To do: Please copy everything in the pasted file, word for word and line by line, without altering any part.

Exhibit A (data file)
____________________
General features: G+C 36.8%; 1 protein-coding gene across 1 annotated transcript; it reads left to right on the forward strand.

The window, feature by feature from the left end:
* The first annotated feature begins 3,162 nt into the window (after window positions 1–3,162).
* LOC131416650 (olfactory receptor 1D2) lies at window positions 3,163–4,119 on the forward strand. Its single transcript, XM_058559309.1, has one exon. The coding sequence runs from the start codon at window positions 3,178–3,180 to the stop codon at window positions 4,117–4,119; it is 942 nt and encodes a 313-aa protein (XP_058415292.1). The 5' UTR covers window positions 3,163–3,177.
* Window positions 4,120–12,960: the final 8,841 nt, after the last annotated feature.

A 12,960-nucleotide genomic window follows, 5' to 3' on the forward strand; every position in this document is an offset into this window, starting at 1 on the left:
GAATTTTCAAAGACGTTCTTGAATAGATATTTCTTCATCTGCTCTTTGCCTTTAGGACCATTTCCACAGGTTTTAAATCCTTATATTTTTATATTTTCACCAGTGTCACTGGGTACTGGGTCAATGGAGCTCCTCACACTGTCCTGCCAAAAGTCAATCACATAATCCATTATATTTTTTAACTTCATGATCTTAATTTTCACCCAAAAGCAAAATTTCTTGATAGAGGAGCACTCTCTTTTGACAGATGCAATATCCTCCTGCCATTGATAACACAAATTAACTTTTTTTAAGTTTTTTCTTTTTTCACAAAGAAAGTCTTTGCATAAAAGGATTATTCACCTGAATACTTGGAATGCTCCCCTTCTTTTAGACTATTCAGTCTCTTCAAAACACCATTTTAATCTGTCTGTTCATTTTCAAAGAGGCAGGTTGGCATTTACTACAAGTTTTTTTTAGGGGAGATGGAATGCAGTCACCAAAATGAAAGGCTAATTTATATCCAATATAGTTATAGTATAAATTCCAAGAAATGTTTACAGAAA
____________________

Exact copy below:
General features: G+C 36.8%; 1 protein-coding gene across 1 annotated transcript; it reads left to right on the forward strand.

The window, feature by feature from the left end:
* The first annotated feature begins 3,162 nt into the window (after window positions 1–3,162).
* LOC131416650 (olfactory receptor 1D2) lies at window positions 3,163–4,119 on the forward strand. Its single transcript, XM_058559309.1, has one exon. The coding sequence runs from the start codon at window positions 3,178–3,180 to the stop codon at window positions 4,117–4,119; it is 942 nt and encodes a 313-aa protein (XP_058415292.1). The 5' UTR covers window positions 3,163–3,177.
* Window positions 4,120–12,960: the final 8,841 nt, after the last annotated feature.

A 12,960-nucleotide genomic window follows, 5' to 3' on the forward strand; every position in this document is an offset into this window, starting at 1 on the left:
GAATTTTCAAAGACGTTCTTGAATAGATATTTCTTCATCTGCTCTTTGCCTTTAGGACCATTTCCACAGGTTTTAAATCCTTATATTTTTATATTTTCACCAGTGTCACTGGGTACTGGGTCAATGGAGCTCCTCACACTGTCCTGCCAAAAGTCAATCACATAATCCATTATATTTTTTAACTTCATGATCTTAATTTTCACCCAAAAGCAAAATTTCTTGATAGAGGAGCACTCTCTTTTGACAGATGCAATATCCTCCTGCCATTGATAACACAAATTAACTTTTTTTAAGTTTTTTCTTTTTTCACAAAGAAAGTCTTTGCATAAAAGGATTATTCACCTGAATACTTGGAATGCTCCCCTTCTTTTAGACTATTCAGTCTCTTCAAAACACCATTTTAATCTGTCTGTTCATTTTCAAAGAGGCAGGTTGGCATTTACTACAAGTTTTTTTTAGGGGAGATGGAATGCAGTCACCAAAATGAAAGGCTAATTTATATCCAATATAGTTATAGTATAAATTCCAAGAAATGTTTACAGAAA